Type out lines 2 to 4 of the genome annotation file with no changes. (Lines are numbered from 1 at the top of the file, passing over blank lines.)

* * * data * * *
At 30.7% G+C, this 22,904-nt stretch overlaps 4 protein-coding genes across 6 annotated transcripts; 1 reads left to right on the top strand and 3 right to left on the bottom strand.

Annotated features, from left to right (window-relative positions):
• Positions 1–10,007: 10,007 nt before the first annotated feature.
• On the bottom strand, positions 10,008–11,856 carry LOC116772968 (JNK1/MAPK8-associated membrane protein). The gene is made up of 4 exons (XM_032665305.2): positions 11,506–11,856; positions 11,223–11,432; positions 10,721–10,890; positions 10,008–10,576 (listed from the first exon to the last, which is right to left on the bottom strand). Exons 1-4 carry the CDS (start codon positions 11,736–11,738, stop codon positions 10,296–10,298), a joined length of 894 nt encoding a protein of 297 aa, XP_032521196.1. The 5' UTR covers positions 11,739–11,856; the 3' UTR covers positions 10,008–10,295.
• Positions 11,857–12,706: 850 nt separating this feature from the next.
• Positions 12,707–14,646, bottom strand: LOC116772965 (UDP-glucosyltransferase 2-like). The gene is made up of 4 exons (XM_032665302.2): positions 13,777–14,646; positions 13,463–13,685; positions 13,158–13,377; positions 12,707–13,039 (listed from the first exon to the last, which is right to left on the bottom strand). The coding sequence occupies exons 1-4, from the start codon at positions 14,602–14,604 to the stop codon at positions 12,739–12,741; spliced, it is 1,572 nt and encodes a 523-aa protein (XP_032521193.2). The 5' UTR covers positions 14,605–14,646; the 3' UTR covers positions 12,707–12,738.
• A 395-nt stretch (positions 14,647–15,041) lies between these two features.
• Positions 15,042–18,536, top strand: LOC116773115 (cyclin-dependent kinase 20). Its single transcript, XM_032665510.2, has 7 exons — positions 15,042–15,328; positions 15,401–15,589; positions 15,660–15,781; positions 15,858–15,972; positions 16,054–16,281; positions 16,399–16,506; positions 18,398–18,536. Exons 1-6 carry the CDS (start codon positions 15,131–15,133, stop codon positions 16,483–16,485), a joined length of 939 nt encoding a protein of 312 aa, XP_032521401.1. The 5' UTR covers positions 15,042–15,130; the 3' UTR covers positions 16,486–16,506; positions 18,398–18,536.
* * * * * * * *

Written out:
Annotated features, from left to right (window-relative positions):
• Positions 1–10,007: 10,007 nt before the first annotated feature.
• On the bottom strand, positions 10,008–11,856 carry LOC116772968 (JNK1/MAPK8-associated membrane protein). The gene is made up of 4 exons (XM_032665305.2): positions 11,506–11,856; positions 11,223–11,432; positions 10,721–10,890; positions 10,008–10,576 (listed from the first exon to the last, which is right to left on the bottom strand). Exons 1-4 carry the CDS (start codon positions 11,736–11,738, stop codon positions 10,296–10,298), a joined length of 894 nt encoding a protein of 297 aa, XP_032521196.1. The 5' UTR covers positions 11,739–11,856; the 3' UTR covers positions 10,008–10,295.